discard

[ verb dih-skahrd; noun dis-kahrd ]
/ verb dɪˈskɑrd; noun ˈdɪs kɑrd /

verb (used with object)

to cast aside or dispose of; get rid of: to discard an old hat.
Cards.
  1. to throw out (a card or cards) from one's hand.
  2. to play (a card, not a trump, of a different suit from that of the card led).

verb (used without object)

Cards. to discard a card or cards.

noun

the act of discarding.
a person or thing that is cast out or rejected.
Cards. a card or cards discarded.

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Origin of discard

First recorded in 1580–90; dis-1 + card1

OTHER WORDS FROM discard

dis·card·a·ble, adjectivedis·card·er, nounun·dis·card·a·ble, adjectiveun·dis·card·ed, adjective
Dictionary.com Unabridged Based on the Random House Unabridged Dictionary, © Random House, Inc. 2020

VOCAB BUILDER

What does discard mean?

To discard something is to dispose of it or get rid of it.

In card games, to discard a card is to get rid of it, such as by putting it in the discard pile. Discard can also be used as a noun referring to a card that has been discarded. It can also be used as a noun in a general way, but this is less common.

Example: You should have thought about fixing up that old chair instead of just discarding it.

Where does discard come from?

The first records of discard come from around the 1580s. It is formed from the noun card (and its use in the context of card games goes back at least to the 1590s). The prefix dis- is used to mean “away” and implies removal.

You can discard both physical and nonphysical things. You discard your trash. When you clean out your garage, you discard the old things you don’t use anymore. When you cook, you often discard scraps like onion skins. You can discard a bad idea or a first draft. You can even discard people, but this means that you reject them or stop having them be part of your life. The word often implies permanence—when you discard something, it’s usually gone forever. For this reason, it can imply that you should have cared more about it. Sometimes, there are better things to do with something than just discarding it. Instead of discarding leftover food, some restaurants donate it to food banks. Instead of discarding that first draft, you could revise it or rework it.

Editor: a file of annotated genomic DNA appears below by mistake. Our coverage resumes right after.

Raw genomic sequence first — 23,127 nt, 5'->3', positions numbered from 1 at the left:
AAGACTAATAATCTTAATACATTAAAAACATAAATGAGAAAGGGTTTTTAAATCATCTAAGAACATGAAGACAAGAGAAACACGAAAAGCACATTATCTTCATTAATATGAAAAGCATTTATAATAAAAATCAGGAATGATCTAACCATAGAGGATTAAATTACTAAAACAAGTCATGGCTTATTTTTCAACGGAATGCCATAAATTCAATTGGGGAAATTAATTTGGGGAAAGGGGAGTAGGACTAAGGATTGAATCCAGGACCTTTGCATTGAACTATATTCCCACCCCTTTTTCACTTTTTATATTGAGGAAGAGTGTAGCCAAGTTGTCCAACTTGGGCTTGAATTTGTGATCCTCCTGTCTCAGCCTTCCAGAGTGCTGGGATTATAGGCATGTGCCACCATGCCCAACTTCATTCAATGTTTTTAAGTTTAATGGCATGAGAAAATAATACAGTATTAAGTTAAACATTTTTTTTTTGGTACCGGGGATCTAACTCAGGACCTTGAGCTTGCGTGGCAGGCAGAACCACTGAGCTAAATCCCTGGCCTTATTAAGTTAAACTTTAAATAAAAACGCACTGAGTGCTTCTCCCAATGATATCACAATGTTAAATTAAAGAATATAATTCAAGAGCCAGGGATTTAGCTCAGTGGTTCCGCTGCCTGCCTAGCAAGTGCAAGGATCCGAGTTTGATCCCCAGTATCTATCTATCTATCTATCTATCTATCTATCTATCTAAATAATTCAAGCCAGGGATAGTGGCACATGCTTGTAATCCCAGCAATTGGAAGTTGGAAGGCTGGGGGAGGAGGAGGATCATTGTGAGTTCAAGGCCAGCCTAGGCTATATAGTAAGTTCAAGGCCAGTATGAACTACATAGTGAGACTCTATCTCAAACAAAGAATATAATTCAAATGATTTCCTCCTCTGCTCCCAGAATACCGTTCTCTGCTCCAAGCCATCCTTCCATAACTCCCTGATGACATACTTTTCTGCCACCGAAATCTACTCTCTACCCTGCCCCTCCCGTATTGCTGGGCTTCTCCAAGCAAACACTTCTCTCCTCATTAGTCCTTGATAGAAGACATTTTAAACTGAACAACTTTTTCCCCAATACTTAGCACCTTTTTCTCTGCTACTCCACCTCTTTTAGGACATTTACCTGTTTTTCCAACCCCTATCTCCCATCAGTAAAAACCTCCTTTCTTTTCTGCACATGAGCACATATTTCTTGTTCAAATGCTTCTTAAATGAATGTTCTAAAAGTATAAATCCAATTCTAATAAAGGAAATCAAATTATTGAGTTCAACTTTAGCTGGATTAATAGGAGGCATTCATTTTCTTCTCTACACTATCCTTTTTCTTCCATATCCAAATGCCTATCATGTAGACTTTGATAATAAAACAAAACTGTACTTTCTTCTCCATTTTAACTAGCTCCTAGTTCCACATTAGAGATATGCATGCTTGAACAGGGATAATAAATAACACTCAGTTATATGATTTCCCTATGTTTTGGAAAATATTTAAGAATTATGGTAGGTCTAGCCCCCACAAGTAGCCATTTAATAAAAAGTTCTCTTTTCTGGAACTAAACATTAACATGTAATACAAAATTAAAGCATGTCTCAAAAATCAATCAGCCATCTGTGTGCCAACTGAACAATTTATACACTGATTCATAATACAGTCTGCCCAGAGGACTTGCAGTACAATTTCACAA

In card games like rummy, you discard the cards you don’t want or need (called discards) by placing them in the discard pile. In the context of cards, it is often pronounced as “DIS-card” (as opposed to di-SCARD).

Did you know ... ?

What are some other forms of discard?

  • discardable (adjective)
  • discarder (noun)
  • undiscardable (adjective)
  • undiscarded (adjective)

What are some synonyms for discard?

What are some words that often get used in discussing discard?

How is discard used in real life?

Discard is most often used to refer to casting aside or getting rid of something, especially permanently and without remorse.

 

 

Try using discard!

Which of the following terms is NOT a synonym for discard?

A. retain
B. dump
C. ditch
D. throw out

Example sentences from the Web for discard

British Dictionary definitions for discard

discard

verb (dɪsˈkɑːd)

(tr) to get rid of as useless or undesirable
cards to throw out (a card or cards) from one's hand
cards to play (a card not of the suit led nor a trump) when unable to follow suit

noun (ˈdɪskɑːd)

a person or thing that has been cast aside
cards a discarded card
the act of discarding

Derived forms of discard

discarder, noun
Collins English Dictionary - Complete & Unabridged 2012 Digital Edition © William Collins Sons & Co. Ltd. 1979, 1986 © HarperCollins Publishers 1998, 2000, 2003, 2005, 2006, 2007, 2009, 2012